stated that local health concerns had to take precedence over global 
concerns. As a result both these states have programmes to induct more and 
more CNG buses. Why then should Delhi citizens be treated differently? 

TERI's conjuring act is a part of the automobile lobby's sustained efforts 
to block the introduction of CNG in Delhi. It is, therefore, not 
surprising that only a few months ago the director of TERI was quoted in 
newspaper reports as arguing that burning of leaves by the poor and not 
automobiles, was the cause of air pollution in Delhi. Given that a TATA 
company - TELCO - is leading the diesel brigade, should we call this 
connivance, or term it a coincidence?

- Anil Agarwal 

Visit our website at www.cseindia.org or www.oneworld.org/cse and check 
out what's new. Our website carries our science and environment 
fortnightly Down To Earth, a weekly Feature Service of articles on 
environment and a daily environment news flash by subject categories. We 
also give regular updates on all of our campaigns on topics like vehicular 
pollution, climate change, biodiversity, water resources, wildlife,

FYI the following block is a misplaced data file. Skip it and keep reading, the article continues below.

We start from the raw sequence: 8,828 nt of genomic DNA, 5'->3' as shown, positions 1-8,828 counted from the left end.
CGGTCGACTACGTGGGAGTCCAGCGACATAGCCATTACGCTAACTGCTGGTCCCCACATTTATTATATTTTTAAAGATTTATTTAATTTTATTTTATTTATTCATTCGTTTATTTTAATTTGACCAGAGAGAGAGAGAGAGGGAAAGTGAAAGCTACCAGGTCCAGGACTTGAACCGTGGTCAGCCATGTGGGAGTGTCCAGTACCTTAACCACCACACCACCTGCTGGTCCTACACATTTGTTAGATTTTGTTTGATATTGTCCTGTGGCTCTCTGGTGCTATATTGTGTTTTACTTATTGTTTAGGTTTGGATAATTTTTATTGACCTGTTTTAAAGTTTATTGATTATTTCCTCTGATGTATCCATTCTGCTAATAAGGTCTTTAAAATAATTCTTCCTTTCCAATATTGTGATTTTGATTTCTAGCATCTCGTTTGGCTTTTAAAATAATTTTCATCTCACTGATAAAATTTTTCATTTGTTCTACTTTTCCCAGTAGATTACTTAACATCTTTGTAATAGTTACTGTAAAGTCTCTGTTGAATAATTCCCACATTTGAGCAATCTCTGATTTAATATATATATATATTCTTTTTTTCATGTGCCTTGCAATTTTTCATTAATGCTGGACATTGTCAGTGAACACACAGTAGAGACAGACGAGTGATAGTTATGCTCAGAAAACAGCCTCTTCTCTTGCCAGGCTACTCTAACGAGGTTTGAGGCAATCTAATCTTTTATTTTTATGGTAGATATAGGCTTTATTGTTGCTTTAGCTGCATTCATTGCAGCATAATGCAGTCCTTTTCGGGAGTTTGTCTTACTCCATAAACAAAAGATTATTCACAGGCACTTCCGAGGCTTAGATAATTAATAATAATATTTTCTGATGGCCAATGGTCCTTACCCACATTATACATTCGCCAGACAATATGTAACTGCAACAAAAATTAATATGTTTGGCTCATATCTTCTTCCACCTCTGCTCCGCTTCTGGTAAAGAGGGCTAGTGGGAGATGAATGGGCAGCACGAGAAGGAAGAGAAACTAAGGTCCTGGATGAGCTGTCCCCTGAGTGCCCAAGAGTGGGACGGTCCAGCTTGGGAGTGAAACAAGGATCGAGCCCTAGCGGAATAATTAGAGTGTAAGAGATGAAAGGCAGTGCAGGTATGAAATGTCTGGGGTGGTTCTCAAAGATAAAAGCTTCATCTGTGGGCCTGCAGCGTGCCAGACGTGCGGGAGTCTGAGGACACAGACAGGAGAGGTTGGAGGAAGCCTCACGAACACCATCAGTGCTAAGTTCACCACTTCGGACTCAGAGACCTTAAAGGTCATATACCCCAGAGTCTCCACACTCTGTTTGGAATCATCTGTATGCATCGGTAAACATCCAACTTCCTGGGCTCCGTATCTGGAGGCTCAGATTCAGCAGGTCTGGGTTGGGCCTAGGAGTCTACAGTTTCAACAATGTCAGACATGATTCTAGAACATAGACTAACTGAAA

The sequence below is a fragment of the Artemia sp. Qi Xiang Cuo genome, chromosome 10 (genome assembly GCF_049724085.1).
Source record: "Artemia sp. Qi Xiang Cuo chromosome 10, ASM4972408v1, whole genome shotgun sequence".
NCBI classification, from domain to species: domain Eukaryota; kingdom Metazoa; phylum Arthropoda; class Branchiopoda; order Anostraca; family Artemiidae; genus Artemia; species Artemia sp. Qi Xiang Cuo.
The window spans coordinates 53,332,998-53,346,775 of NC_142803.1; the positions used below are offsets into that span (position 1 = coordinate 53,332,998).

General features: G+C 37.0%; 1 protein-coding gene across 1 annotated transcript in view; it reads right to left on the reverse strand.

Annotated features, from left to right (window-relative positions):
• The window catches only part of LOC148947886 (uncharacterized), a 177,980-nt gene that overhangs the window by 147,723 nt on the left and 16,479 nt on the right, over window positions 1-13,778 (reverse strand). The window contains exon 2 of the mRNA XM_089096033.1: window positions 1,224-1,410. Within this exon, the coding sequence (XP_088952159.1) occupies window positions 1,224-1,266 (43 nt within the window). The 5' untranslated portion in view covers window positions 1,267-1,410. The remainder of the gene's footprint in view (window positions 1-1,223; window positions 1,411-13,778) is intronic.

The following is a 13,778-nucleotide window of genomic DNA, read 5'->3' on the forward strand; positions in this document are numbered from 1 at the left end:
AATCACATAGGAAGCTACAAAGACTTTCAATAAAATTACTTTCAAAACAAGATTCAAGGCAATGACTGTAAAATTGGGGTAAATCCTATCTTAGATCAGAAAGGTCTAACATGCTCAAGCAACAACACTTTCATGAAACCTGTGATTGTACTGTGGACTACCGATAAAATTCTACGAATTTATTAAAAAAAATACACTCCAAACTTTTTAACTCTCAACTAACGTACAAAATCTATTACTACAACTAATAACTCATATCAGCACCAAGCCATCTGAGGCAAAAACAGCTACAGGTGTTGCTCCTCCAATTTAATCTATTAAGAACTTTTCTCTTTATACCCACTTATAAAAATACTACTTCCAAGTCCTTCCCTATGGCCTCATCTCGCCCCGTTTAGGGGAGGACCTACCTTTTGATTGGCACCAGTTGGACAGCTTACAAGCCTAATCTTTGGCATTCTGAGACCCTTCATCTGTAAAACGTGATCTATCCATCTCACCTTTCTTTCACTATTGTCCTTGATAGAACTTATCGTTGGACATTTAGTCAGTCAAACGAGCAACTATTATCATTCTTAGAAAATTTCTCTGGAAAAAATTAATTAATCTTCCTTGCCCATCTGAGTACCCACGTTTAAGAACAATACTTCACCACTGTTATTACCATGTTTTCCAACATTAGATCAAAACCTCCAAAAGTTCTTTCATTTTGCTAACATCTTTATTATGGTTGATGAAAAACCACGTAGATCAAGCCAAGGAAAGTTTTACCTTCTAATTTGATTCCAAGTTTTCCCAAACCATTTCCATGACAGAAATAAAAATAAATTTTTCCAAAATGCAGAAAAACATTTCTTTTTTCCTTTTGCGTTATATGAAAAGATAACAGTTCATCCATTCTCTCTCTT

forests etc. Our online library of books, journals, images and videos is 
searchable through a thesaurus of environmental keywords at 
http://data.cseindia.org 

We are also looking for reciprocal linking to other websites in this area. 
Let us know your website address and we would be happy to link to you. 
Please feel free to forward this message to other interested individuals. 

*************************************************
If you wish to discontinue this fortnightly email update from CSE then 
please send an email to [log in to unmask] with the subject heading as 
unsubscribe. To add yourself to the list please send with the subject 
heading as subscribe. 
 
*************************************************

Usha Sekhar 
Website Unit 
Centre for Science and Environment 




****************************************************************
* NOTE CHANGE IN OUR EMAIL ADDRESS: PLEASE NOTE AS FOLLOWS  *
****************************************************************
         CENTRE FOR SCIENCE AND ENVIRONMENT  ( CSE )
 41, TUGHLAKABAD INSTITUTIONAL AREA, NEW DELHI- 110 062
            TELE:        698 1110, 698 1124  
                         698 3394, 698 6399  
            FAX :        91-11-698 5879                      
            VISIT US AT: http://www.cseindia.org

                Email: [log in to unmask]
****************************************************************